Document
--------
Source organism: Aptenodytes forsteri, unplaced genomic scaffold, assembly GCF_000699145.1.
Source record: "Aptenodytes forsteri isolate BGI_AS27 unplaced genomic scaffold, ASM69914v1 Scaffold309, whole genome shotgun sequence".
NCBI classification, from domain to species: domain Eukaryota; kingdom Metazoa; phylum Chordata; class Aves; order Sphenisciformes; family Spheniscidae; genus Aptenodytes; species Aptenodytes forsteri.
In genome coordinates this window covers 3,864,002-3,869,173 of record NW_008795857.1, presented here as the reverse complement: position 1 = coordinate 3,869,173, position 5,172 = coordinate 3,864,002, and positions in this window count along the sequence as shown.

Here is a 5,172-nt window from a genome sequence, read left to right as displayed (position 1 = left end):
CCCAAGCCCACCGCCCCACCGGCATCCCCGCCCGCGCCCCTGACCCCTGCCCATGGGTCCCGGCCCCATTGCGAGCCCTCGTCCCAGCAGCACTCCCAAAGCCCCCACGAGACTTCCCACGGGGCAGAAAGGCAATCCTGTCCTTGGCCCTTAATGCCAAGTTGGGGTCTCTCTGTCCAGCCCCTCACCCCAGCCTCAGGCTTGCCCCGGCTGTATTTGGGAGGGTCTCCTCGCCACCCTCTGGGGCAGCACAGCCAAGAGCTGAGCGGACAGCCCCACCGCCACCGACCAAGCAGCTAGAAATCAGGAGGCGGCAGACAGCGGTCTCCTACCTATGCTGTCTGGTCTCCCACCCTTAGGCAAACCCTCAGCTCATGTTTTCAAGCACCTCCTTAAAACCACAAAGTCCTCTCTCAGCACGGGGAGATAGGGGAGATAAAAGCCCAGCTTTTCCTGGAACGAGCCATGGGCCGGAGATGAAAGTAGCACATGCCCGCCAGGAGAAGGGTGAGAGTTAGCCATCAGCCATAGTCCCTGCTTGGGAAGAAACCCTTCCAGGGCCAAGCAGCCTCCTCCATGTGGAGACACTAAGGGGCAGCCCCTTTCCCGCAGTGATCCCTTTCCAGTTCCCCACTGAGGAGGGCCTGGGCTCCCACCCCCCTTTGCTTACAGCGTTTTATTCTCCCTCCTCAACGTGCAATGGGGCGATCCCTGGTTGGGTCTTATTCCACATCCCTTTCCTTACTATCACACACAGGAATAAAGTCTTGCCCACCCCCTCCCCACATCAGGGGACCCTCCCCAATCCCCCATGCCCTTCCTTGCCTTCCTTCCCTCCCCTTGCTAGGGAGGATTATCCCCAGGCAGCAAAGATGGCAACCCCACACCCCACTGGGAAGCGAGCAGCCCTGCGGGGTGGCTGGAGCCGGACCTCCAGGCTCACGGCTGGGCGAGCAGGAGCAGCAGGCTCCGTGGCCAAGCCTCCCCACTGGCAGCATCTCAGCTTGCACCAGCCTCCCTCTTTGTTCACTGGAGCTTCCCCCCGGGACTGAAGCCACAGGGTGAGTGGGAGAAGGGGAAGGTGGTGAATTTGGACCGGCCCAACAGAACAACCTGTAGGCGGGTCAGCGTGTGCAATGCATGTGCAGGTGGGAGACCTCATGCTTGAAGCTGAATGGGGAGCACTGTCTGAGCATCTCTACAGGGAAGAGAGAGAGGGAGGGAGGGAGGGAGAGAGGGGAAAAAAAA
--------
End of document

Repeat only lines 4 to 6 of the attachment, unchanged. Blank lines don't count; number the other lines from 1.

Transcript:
In genome coordinates this window covers 3,864,002-3,869,173 of record NW_008795857.1, presented here as the reverse complement: position 1 = coordinate 3,869,173, position 5,172 = coordinate 3,864,002, and positions in this window count along the sequence as shown.

Here is a 5,172-nt window from a genome sequence, read left to right as displayed (position 1 = left end):
CCCAAGCCCACCGCCCCACCGGCATCCCCGCCCGCGCCCCTGACCCCTGCCCATGGGTCCCGGCCCCATTGCGAGCCCTCGTCCCAGCAGCACTCCCAAAGCCCCCACGAGACTTCCCACGGGGCAGAAAGGCAATCCTGTCCTTGGCCCTTAATGCCAAGTTGGGGTCTCTCTGTCCAGCCCCTCACCCCAGCCTCAGGCTTGCCCCGGCTGTATTTGGGAGGGTCTCCTCGCCACCCTCTGGGGCAGCACAGCCAAGAGCTGAGCGGACAGCCCCACCGCCACCGACCAAGCAGCTAGAAATCAGGAGGCGGCAGACAGCGGTCTCCTACCTATGCTGTCTGGTCTCCCACCCTTAGGCAAACCCTCAGCTCATGTTTTCAAGCACCTCCTTAAAACCACAAAGTCCTCTCTCAGCACGGGGAGATAGGGGAGATAAAAGCCCAGCTTTTCCTGGAACGAGCCATGGGCCGGAGATGAAAGTAGCACATGCCCGCCAGGAGAAGGGTGAGAGTTAGCCATCAGCCATAGTCCCTGCTTGGGAAGAAACCCTTCCAGGGCCAAGCAGCCTCCTCCATGTGGAGACACTAAGGGGCAGCCCCTTTCCCGCAGTGATCCCTTTCCAGTTCCCCACTGAGGAGGGCCTGGGCTCCCACCCCCCTTTGCTTACAGCGTTTTATTCTCCCTCCTCAACGTGCAATGGGGCGATCCCTGGTTGGGTCTTATTCCACATCCCTTTCCTTACTATCACACACAGGAATAAAGTCTTGCCCACCCCCTCCCCACATCAGGGGACCCTCCCCAATCCCCCATGCCCTTCCTTGCCTTCCTTCCCTCCCCTTGCTAGGGAGGATTATCCCCAGGCAGCAAAGATGGCAACCCCACACCCCACTGGGAAGCGAGCAGCCCTGCGGGGTGGCTGGAGCCGGACCTCCAGGCTCACGGCTGGGCGAGCAGGAGCAGCAGGCTCCGTGGCCAAGCCTCCCCACTGGCAGCATCTCAGCTTGCACCAGCCTCCCTCTTTGTTCACTGGAGCTTCCCCCCGGGACTGAAGCCACAGGGTGAGTGGGAGAAGGGGAAGGTGGTGAATTTGGACCGGCCCAACAGAACAACCTGTAGGCGGGTCAGCGTGTGCAATGCATGTGCAGGTGGGAGACCTCATGCTTGAAGCTGAATGGGGAGCACTGTCTGAGCATCTCTACAGGGAAGAGAGAGAGGGAGGGAGGGAGGGAGAGAGGGGAAAAAAAA